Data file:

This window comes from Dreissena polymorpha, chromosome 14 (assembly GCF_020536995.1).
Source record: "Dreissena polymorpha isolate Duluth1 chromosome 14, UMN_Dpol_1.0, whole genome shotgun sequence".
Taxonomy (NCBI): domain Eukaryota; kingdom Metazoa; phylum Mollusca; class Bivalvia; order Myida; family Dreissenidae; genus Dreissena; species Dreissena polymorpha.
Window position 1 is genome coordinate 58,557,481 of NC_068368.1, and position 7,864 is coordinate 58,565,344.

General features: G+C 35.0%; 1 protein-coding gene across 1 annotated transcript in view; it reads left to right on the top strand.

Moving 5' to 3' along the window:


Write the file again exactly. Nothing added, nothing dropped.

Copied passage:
This window comes from Dreissena polymorpha, chromosome 14 (assembly GCF_020536995.1).
Source record: "Dreissena polymorpha isolate Duluth1 chromosome 14, UMN_Dpol_1.0, whole genome shotgun sequence".
Taxonomy (NCBI): domain Eukaryota; kingdom Metazoa; phylum Mollusca; class Bivalvia; order Myida; family Dreissenidae; genus Dreissena; species Dreissena polymorpha.
Window position 1 is genome coordinate 58,557,481 of NC_068368.1, and position 7,864 is coordinate 58,565,344.

General features: G+C 35.0%; 1 protein-coding gene across 1 annotated transcript in view; it reads left to right on the top strand.

Moving 5' to 3' along the window: